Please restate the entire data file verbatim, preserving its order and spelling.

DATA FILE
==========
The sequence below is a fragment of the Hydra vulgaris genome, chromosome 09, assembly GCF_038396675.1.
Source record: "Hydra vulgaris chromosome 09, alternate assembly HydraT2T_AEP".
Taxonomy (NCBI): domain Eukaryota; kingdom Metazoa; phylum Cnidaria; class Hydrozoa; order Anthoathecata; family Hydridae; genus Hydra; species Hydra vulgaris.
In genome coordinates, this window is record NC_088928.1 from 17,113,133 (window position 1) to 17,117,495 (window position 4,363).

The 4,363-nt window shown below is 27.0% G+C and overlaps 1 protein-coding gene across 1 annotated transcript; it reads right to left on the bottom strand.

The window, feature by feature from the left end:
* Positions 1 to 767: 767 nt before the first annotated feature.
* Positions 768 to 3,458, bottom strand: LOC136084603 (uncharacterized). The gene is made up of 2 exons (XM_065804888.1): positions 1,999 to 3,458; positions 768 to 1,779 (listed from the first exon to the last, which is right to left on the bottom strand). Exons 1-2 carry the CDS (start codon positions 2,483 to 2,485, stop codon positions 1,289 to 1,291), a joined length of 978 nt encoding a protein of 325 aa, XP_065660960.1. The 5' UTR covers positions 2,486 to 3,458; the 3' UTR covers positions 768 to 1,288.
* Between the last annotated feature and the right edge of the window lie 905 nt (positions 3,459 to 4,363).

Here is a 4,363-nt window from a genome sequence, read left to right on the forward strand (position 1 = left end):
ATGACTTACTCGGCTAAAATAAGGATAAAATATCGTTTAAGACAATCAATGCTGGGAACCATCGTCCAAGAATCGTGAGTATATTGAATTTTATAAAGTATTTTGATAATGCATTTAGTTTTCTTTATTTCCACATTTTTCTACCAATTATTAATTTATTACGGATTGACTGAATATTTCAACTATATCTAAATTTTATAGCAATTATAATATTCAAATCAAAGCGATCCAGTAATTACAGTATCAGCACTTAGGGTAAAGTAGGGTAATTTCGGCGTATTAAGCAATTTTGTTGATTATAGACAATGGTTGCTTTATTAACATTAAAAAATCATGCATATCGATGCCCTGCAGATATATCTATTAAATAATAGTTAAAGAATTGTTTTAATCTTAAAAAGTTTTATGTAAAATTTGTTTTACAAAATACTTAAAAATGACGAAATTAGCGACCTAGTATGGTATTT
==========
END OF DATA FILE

The sequence below is a fragment of the Hydra vulgaris genome, chromosome 09, assembly GCF_038396675.1.
Source record: "Hydra vulgaris chromosome 09, alternate assembly HydraT2T_AEP".
Taxonomy (NCBI): domain Eukaryota; kingdom Metazoa; phylum Cnidaria; class Hydrozoa; order Anthoathecata; family Hydridae; genus Hydra; species Hydra vulgaris.
In genome coordinates, this window is record NC_088928.1 from 17,113,133 (window position 1) to 17,117,495 (window position 4,363).

The 4,363-nt window shown below is 27.0% G+C and overlaps 1 protein-coding gene across 1 annotated transcript; it reads right to left on the bottom strand.

The window, feature by feature from the left end:
* Positions 1 to 767: 767 nt before the first annotated feature.
* Positions 768 to 3,458, bottom strand: LOC136084603 (uncharacterized). The gene is made up of 2 exons (XM_065804888.1): positions 1,999 to 3,458; positions 768 to 1,779 (listed from the first exon to the last, which is right to left on the bottom strand). Exons 1-2 carry the CDS (start codon positions 2,483 to 2,485, stop codon positions 1,289 to 1,291), a joined length of 978 nt encoding a protein of 325 aa, XP_065660960.1. The 5' UTR covers positions 2,486 to 3,458; the 3' UTR covers positions 768 to 1,288.
* Between the last annotated feature and the right edge of the window lie 905 nt (positions 3,459 to 4,363).

Here is a 4,363-nt window from a genome sequence, read left to right on the forward strand (position 1 = left end):
ATGACTTACTCGGCTAAAATAAGGATAAAATATCGTTTAAGACAATCAATGCTGGGAACCATCGTCCAAGAATCGTGAGTATATTGAATTTTATAAAGTATTTTGATAATGCATTTAGTTTTCTTTATTTCCACATTTTTCTACCAATTATTAATTTATTACGGATTGACTGAATATTTCAACTATATCTAAATTTTATAGCAATTATAATATTCAAATCAAAGCGATCCAGTAATTACAGTATCAGCACTTAGGGTAAAGTAGGGTAATTTCGGCGTATTAAGCAATTTTGTTGATTATAGACAATGGTTGCTTTATTAACATTAAAAAATCATGCATATCGATGCCCTGCAGATATATCTATTAAATAATAGTTAAAGAATTGTTTTAATCTTAAAAAGTTTTATGTAAAATTTGTTTTACAAAATACTTAAAAATGACGAAATTAGCGACCTAGTATGGTATTT